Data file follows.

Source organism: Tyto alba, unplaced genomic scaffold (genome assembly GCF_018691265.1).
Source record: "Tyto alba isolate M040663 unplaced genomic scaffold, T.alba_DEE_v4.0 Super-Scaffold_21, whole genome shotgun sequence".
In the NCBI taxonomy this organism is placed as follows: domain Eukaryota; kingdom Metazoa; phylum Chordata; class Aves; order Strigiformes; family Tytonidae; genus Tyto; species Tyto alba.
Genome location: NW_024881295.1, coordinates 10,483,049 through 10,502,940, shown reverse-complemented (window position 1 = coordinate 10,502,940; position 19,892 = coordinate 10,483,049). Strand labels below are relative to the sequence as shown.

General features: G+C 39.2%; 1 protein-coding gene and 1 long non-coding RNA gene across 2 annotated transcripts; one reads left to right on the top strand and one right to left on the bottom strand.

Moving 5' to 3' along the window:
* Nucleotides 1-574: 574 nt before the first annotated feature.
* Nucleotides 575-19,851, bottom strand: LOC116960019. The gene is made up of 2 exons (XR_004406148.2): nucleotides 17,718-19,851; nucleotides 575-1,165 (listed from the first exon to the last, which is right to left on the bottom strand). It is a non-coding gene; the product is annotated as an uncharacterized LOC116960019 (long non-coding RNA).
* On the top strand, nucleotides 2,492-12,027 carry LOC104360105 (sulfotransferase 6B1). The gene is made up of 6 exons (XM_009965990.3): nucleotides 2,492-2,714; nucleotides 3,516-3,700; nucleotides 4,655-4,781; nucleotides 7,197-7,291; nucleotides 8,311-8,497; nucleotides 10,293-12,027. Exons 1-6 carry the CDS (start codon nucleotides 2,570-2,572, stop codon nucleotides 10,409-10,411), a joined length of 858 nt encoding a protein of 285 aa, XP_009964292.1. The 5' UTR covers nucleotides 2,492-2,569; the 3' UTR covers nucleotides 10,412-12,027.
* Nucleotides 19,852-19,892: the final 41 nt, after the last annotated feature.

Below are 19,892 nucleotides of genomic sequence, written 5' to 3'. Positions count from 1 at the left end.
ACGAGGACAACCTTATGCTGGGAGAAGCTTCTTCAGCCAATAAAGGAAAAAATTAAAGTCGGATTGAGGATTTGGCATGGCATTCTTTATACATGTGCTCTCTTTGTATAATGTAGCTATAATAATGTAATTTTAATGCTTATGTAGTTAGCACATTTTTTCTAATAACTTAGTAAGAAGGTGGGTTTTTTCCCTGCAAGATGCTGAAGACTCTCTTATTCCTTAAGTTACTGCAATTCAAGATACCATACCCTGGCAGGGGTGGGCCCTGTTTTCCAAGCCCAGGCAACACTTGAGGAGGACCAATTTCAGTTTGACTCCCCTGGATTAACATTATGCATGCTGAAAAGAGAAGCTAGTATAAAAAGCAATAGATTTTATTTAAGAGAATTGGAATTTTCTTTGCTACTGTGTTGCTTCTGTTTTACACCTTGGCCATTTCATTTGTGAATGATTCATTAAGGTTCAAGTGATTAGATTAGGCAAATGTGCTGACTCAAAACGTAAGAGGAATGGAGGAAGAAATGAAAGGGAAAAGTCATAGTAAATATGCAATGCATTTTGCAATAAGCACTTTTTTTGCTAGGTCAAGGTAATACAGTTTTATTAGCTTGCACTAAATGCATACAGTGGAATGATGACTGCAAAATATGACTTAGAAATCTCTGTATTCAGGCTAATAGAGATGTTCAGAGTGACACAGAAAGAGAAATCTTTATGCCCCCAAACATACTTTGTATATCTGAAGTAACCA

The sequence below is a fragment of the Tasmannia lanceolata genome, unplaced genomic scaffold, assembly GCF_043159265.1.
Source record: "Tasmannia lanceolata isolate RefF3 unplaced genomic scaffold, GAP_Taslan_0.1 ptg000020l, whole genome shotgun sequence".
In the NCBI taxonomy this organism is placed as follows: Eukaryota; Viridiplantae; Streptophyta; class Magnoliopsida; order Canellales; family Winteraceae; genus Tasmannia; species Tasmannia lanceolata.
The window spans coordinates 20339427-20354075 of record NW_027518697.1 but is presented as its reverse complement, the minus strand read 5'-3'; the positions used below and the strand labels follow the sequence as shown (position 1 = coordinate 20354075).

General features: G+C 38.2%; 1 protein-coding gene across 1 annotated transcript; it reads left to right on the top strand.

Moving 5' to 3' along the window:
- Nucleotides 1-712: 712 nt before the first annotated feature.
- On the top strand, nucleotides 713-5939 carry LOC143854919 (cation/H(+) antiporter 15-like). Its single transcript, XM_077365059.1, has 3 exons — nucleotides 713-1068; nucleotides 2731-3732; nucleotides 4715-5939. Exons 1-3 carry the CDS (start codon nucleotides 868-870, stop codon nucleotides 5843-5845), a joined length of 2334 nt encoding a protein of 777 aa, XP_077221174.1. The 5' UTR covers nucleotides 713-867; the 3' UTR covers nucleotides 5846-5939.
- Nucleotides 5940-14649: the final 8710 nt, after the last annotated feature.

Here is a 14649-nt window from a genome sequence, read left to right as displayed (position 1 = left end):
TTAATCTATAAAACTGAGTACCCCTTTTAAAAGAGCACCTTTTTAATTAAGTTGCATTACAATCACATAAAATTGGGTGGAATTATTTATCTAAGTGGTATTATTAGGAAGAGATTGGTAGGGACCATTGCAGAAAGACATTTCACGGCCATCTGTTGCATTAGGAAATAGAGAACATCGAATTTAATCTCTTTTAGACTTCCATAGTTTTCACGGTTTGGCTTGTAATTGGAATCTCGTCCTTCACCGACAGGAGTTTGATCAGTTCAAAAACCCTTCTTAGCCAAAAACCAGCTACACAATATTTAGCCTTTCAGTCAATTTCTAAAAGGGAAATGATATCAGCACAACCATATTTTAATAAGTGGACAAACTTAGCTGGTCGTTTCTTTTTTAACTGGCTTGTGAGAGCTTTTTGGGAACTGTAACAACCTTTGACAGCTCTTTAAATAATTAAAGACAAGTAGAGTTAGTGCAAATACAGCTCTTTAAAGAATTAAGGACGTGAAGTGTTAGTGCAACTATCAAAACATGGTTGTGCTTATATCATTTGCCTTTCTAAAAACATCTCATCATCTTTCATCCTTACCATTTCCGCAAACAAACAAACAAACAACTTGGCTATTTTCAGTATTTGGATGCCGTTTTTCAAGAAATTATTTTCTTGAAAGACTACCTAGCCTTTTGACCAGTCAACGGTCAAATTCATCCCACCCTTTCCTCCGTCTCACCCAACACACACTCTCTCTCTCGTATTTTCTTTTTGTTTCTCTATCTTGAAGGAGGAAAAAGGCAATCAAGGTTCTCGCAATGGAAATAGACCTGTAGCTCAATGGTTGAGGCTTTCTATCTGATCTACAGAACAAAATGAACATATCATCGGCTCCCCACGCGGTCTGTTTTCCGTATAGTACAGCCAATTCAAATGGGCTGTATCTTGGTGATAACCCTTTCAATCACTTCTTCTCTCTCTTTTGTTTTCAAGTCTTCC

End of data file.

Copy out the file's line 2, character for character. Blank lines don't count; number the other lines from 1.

Source record: "Tyto alba isolate M040663 unplaced genomic scaffold, T.alba_DEE_v4.0 Super-Scaffold_21, whole genome shotgun sequence".